TheArtcleCut - A study of the use of a multimedia module...

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A study of the use of a multimedia module for teaching listening comprehension strategies in cultural context. 1. Listening Comprehension Strategies Second language listening has recently been viewed not in terms of how to make the learner’s comprehension of the content become more detailed but in terms of understanding what the learner actually does to comprehend an oral text. Classroom listening often imitates real life listening situation through deploying authentic texts and developing students’ motivation to listen. Listening is viewed as a complex process which involves encouraging L2 students to develop the set of listening subskills and strategies that the students already have already acquired when they learned their native language. It is also assumed that there is no single right strategy of listening comprehension. Rather, different learner strategies compete to be deployed according to individual learner characteristics, sociocultural context, means of communication between the teacher and learner etc. (Oxford, 1989) According to Goh (2000), more proficient students used a wider range of cognitive and metacognitive tactics which interacted efficiently to facilitate comprehension. They used prior knowledge, linguistic knowledge and contextual information, three important comprehension resources, to process input and manage the processing. In general, listening instruction has favored the development of top-down processes at the expense of developing bottom-up processes (e.g., Field, 1998; Hulstijn, 2003; Vandergrift, 2004). Vandergrift states that listeners use any relevant information at their disposal to interpret what they hear. This knowledge helps on the hand to confirm the initial hypothesis that a student derives from the literal meaning of an utterance; on the other hand, activating cultural knowledge serves as a compensation mechanism when there is a discrepancy between the literal meaning of an utterance and its contextual meaning. So either comprehension breaks down or listeners may use compensatory strategies, contextual factors, and any other relevant information available to them to guess at what was not understood. 2. Cultural background in second language acquisition. 2.1. Implicature in cultural and linguistic contexts One of the most widely used top down compensatory strategies is the inference. When the literal meaning does not match the recipient’s expectations she thinks that the meaning should be looked for elsewhere, not directly in the utterance. The message thus is to be read through understanding of implicature. The implicature underlies the inferential process when the speaker derives the meaning of an utterance in terms of the context in which it occurs. The implicature in its turn involves the knowledge of the world beyond the literal meaning of the utterance Bouton (1999). To interpret the implicature the speaker and hearer must have a common perception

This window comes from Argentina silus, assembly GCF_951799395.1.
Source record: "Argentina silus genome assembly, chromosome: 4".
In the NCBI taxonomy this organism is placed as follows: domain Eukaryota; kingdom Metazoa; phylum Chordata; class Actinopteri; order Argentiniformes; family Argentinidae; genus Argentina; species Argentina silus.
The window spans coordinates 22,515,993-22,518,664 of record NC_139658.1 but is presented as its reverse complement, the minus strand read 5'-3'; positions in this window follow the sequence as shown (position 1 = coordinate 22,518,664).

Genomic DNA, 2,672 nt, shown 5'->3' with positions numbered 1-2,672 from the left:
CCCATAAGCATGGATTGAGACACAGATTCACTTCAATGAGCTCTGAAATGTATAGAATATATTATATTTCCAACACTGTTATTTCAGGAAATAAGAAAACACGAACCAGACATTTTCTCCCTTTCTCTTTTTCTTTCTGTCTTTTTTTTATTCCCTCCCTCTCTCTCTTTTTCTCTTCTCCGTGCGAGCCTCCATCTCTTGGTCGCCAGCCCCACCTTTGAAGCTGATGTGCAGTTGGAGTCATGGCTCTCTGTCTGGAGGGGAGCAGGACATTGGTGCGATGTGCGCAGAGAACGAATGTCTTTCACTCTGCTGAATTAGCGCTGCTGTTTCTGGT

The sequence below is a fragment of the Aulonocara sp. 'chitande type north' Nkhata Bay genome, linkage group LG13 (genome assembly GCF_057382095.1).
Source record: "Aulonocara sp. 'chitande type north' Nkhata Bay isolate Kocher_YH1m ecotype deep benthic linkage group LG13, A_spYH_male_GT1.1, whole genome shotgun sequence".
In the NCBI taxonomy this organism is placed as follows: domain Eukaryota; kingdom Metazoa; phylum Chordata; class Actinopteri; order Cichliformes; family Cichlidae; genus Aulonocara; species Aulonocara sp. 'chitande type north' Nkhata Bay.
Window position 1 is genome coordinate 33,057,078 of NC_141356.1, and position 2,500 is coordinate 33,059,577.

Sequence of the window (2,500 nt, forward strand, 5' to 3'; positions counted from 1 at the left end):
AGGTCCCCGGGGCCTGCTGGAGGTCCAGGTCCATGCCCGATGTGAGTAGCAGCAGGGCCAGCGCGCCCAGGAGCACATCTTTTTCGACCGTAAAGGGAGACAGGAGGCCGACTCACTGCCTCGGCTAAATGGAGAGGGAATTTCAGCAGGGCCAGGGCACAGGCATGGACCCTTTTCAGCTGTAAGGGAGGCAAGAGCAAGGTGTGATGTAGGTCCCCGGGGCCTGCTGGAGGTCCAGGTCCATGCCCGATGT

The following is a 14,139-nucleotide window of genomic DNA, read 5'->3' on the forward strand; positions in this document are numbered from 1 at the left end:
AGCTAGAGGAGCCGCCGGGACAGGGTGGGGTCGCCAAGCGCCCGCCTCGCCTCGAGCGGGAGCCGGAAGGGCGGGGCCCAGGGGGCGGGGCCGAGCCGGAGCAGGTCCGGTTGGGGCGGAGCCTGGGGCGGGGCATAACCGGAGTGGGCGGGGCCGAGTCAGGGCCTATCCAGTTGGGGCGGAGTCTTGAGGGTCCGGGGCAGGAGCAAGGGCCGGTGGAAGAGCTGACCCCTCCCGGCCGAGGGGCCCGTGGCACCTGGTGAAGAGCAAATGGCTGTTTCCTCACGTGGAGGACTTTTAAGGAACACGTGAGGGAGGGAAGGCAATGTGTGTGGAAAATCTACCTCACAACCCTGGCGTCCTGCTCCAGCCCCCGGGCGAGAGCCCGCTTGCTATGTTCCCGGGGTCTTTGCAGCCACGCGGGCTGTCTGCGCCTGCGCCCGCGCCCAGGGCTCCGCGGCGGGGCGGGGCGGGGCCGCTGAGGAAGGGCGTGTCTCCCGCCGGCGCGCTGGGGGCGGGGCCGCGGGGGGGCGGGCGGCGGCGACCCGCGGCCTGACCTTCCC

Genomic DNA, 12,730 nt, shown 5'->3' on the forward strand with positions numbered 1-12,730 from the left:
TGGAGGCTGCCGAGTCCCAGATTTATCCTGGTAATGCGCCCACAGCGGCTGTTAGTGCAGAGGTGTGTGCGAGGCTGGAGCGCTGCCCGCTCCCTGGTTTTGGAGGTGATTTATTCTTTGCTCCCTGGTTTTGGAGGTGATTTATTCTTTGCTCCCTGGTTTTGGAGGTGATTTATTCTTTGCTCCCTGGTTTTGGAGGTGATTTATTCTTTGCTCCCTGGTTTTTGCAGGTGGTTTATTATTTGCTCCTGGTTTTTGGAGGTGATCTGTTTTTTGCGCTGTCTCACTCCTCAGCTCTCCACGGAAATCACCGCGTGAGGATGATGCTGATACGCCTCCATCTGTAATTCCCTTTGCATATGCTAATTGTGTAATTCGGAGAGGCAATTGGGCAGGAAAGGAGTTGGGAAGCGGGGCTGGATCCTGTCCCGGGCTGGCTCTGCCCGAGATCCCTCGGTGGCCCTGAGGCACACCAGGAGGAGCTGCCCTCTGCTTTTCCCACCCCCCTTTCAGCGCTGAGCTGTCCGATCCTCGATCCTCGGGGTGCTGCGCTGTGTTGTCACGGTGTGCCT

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  • Spring '09
  • Shestakov
  • Second language acquisition, Randy Cohen, explicit instruction group, implicit instruction group, Vandergrift

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TheArtcleCut - A study of the use of a multimedia module...

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